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21 thoughts on “A man for any season: Before it was about “expansionary austerity”. Now it´s convenient to call for “self-financing fiscal stimulus”

  1. Greenspan overshot on NGDP starting in late 1998. Did Long-Term Capital and the impending Y2K bug cause the overshoot as is conventionally thought? Or did the FAVORABLE SUPPLY SHOCK of $10 oil in late 1998 lead the inflation targeters into a monetary orgy?

    • Steve All those factors played a role. But initially it was the productivity shock – a rise in productivity growth after 1995 – that brought inflation down AND growth up which got people (even Krugman) dizzy.

  2. You’ve gotta admit the euphemism “self-financing fiscal stimulus” is so clever that it sounds like something Wall St would think up.

    Maybe we should re-brand and bring back the “self-financing housing affordability loan”, i.e., a negative amortization adjustable rate mortgage? Where are your marketing people, Goldman Sachs?

  3. Benjamin said “Additionally, it seems to me Japan tried incredible amounts of fiscal stimulus, and it was all choked off by too-tight money. This suggests monetary policy trumps fiscal policy.”
    I can´t agree more with that. If Japan is not an excellent test of the misguided Fiscal policy -or policy mix-, I don´t know what is damned to be.
    Beside that, Krugman, in 1998, was a fervent defender of monetary policy and a critical on Fiscal one in Japan. He was really a Market Monetarist!
    Perhaps he should replenish this enormous black hole in his carrer
    I must say that I admire very much Krugman.

    • “Benjamin said “Additionally, it seems to me Japan tried incredible amounts of fiscal stimulus, and it was all choked off by too-tight money. This suggests monetary policy trumps fiscal policy.”
      I can´t agree more with that. If Japan is not an excellent test of the misguided Fiscal policy -or policy mix-, I don´t know what is damned to be.”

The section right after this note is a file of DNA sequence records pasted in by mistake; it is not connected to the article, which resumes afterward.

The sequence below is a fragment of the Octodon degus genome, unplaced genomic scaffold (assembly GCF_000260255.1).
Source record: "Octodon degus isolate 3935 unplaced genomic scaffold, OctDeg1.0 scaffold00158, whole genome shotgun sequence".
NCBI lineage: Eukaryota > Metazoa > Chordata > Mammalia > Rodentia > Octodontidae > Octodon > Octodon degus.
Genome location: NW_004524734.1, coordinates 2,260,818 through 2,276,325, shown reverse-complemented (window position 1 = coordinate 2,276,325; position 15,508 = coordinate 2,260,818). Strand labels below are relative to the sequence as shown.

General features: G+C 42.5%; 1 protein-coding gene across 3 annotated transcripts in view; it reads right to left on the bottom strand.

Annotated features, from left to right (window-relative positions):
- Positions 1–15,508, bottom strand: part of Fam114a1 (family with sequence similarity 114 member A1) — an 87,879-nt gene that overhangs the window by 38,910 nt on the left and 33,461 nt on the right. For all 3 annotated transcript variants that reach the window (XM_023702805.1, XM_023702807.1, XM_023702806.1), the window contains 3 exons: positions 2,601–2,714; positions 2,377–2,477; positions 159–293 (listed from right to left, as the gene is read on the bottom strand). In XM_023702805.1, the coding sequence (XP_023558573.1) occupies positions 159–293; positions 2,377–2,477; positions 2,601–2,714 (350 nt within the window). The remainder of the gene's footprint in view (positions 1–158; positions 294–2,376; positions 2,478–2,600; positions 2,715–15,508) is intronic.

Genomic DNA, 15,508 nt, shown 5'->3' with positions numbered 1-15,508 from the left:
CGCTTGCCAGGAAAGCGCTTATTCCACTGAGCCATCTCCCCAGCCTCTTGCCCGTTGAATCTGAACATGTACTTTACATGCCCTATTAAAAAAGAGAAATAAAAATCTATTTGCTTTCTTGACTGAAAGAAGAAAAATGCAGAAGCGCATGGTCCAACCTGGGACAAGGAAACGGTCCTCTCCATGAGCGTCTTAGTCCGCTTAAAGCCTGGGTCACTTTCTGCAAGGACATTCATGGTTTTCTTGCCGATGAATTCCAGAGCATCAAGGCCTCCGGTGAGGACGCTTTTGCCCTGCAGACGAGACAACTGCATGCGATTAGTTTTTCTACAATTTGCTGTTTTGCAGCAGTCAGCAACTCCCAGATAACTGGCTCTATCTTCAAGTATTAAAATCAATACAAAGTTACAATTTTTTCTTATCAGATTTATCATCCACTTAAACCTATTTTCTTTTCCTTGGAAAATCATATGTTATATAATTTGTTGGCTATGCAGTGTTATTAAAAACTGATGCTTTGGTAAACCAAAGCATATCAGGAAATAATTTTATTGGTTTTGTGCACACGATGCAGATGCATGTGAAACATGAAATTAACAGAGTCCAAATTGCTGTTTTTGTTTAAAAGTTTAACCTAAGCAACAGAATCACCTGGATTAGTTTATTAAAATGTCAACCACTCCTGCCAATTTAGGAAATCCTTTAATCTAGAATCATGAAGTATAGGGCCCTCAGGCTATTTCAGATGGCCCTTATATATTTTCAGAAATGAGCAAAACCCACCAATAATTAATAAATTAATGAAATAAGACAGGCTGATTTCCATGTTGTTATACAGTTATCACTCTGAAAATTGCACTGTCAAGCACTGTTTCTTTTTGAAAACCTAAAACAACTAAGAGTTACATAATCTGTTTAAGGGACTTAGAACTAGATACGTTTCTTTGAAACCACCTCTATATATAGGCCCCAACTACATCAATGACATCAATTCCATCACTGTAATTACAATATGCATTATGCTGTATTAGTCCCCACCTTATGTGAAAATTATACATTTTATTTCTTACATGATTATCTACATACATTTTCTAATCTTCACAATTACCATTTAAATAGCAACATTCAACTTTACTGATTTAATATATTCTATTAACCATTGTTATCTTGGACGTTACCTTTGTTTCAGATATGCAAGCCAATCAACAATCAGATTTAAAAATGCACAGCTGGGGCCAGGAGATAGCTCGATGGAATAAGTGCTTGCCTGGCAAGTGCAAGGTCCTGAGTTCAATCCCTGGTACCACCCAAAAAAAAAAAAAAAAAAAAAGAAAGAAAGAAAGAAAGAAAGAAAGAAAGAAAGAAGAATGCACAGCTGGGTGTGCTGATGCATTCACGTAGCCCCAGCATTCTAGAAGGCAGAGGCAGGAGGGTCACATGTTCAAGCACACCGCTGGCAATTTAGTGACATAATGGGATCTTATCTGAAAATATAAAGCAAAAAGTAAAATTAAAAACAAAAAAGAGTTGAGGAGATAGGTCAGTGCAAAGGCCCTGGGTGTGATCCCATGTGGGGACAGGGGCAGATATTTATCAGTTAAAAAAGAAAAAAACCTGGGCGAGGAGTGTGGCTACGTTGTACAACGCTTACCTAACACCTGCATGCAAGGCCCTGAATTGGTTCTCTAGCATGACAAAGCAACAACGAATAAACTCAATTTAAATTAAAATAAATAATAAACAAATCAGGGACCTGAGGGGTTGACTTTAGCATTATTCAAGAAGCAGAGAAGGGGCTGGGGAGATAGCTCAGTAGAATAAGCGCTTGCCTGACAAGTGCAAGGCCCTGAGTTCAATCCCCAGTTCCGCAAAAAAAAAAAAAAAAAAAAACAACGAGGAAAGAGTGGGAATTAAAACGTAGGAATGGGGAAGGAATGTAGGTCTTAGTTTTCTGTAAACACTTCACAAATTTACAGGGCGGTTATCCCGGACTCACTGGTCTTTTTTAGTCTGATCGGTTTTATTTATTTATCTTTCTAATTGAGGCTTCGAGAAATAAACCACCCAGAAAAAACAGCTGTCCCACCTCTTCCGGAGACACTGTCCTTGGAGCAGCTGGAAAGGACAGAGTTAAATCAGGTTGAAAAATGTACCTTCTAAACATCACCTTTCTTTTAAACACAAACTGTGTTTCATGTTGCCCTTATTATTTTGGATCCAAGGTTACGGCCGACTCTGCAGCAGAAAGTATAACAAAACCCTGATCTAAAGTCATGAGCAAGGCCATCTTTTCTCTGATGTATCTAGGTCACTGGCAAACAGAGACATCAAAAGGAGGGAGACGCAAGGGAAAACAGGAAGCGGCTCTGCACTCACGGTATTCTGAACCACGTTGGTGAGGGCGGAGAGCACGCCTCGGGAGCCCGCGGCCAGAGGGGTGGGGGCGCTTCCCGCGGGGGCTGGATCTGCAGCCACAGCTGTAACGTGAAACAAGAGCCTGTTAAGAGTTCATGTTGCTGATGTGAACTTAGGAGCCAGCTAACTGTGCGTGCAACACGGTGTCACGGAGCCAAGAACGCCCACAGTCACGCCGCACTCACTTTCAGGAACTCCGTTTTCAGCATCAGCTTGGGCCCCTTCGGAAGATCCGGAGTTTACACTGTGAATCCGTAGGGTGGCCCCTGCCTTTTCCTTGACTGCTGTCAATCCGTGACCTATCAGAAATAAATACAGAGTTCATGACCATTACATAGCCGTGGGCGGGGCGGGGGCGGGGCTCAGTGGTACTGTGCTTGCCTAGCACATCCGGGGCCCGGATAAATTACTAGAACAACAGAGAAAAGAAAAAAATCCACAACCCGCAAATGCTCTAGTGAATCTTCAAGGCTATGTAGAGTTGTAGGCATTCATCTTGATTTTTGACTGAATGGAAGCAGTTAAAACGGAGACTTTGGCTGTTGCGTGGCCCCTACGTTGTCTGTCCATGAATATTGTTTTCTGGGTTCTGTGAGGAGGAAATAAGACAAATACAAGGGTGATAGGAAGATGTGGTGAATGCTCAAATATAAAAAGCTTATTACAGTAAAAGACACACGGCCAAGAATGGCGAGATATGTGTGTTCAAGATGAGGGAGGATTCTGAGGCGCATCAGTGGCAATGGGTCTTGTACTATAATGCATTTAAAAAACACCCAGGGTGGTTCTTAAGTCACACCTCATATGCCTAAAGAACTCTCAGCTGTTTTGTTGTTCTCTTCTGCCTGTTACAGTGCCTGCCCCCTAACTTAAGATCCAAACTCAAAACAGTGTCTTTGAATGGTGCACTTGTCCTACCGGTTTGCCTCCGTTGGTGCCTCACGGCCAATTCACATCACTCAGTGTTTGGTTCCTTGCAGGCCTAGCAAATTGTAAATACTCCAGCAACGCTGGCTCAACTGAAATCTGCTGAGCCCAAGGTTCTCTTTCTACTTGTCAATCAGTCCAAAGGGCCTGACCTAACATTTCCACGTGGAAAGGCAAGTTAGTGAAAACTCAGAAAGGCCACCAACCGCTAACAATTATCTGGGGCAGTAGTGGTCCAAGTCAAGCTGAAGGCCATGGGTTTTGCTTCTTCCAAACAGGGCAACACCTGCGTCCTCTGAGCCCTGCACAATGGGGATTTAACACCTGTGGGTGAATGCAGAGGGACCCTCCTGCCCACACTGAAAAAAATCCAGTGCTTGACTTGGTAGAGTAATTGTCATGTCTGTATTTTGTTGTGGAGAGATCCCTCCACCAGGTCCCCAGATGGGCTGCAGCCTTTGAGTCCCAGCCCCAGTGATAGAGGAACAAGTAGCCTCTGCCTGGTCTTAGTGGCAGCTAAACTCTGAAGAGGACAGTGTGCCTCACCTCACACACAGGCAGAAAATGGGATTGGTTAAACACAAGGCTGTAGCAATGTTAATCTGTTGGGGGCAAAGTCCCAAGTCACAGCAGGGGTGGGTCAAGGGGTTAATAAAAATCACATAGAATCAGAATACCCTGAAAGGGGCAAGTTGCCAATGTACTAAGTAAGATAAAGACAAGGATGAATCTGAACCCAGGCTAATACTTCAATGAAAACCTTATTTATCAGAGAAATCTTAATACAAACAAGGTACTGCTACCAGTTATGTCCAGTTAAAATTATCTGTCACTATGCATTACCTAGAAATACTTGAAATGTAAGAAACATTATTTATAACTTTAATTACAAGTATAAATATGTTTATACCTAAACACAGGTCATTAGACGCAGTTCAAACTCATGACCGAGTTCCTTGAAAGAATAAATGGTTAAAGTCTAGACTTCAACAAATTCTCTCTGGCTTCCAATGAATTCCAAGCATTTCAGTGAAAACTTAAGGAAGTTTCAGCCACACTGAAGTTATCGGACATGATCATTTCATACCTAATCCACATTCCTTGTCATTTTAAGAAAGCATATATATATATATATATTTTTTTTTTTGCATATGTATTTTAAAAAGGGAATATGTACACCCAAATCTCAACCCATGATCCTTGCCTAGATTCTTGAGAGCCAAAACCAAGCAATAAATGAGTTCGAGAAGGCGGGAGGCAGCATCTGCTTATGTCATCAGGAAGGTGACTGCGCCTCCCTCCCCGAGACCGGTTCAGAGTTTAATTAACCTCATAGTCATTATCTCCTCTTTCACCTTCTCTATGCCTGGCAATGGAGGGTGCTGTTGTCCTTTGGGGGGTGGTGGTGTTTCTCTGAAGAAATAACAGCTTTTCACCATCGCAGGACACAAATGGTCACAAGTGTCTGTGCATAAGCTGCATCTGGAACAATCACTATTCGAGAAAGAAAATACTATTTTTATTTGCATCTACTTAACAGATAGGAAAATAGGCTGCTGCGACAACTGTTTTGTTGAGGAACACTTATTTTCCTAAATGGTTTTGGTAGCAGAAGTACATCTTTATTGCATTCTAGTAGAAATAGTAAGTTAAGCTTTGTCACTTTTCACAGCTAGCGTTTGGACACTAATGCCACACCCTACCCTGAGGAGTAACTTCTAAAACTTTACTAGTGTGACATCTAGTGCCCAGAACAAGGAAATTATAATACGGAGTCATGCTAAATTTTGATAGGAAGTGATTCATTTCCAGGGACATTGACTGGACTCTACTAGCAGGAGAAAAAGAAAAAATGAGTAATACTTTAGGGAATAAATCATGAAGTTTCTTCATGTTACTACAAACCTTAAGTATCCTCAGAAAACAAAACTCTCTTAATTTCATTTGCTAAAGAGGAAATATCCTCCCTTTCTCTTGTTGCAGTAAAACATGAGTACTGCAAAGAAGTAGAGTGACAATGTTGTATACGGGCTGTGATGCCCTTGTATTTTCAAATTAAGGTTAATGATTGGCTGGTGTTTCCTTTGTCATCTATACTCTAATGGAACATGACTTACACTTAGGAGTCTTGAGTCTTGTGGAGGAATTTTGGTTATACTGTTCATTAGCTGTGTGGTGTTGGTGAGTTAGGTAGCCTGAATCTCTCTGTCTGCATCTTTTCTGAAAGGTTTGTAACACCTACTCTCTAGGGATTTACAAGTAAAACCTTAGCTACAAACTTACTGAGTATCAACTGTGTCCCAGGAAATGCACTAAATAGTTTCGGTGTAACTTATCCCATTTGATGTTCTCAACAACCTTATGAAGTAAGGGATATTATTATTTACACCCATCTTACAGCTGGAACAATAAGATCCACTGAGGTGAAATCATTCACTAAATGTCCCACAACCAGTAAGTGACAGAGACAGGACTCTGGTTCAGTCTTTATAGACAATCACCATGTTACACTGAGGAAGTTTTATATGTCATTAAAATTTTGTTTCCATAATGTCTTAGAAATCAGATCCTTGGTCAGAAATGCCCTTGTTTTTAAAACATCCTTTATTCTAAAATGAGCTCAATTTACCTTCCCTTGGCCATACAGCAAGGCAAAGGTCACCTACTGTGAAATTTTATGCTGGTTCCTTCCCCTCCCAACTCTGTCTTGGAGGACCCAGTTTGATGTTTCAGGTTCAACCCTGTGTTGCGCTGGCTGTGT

I don’t know…yes, monetary can overwhelm fiscal…the central bank has the last word on interest rates, after all…but the idea that Japan went all-in on fiscal stimulus seems like an overstatement.

  4. “only as long as the monetary authority cannot or will not…”

    The cases of cannot or will not are completely different. Fiscal may help with cannot, but it can’t help with will not. In other words, fiscal can’t override monetary. It can be a “blank check” which makes monetary policy credible, but the economy will recover before the first dollar is spent (or invested as the case may be)…

  5. Pingback: A man for any season: Before it was about "expansionary austerity". Now it´s convenient to call for "self-financing fiscal stimulus" « Economics Info

  6. Great title–agree 100% with the political convenience at work in the recent DeLong & Summers paper (http://symmetrycapital.net/index.php/blog/2012/03/yoga-with-brad-and-larry/).

    But isn’t it possible that following 1971-73, “fiscal” and “monetary” became two sides of the same coin? Granted, there appear to be more legal and operational constraints on the fiscal side (hence monetary policy’s perceived ‘superiority’?). But Scott Fullwiler, among others, has shown how those constraints aren’t always what they seem:


    Both fiscal and monetary operations are the only possible unlimited source (i.e., ignoring net export revenues, which are finite) of *net* financial assets (i.e., no offsetting liability associated with the creation of a new unit of money or other sovereign liability). However, as Sumner points out, most conventional monetary policy operations do not add to net financial assets, e.g., an interest rate target is not additive, nor are repo operations. So as long as those remain the policy tools of choice, fiscal policy needs to assume the role that, for example, gold mines once did.

  7. If there is a liquidity trap, the central bank CANNOT carry out stabilization. You can battle all you want but still the central bank CANNOT carry out stabilization.

    And yes, all the evidence of the last four years indicates there is a liquid trap.

    • MkeC, I don’t consider myself a market monetarist, but it sure seems to me that a liquidity trap is entirely voluntary (i.e., self-imposed) for a sovereign issuer. Then again, I tend to conflate fiscal and monetary policy as two sides of the same coin, as noted above, due to the monopoly power of each (granted, on the fiscal side it works operationally thru the Fed, in the case of the U.S.) to add to net financial assets.

  8. Pingback: Banana republic watch-Economic News | Coffee At Joe's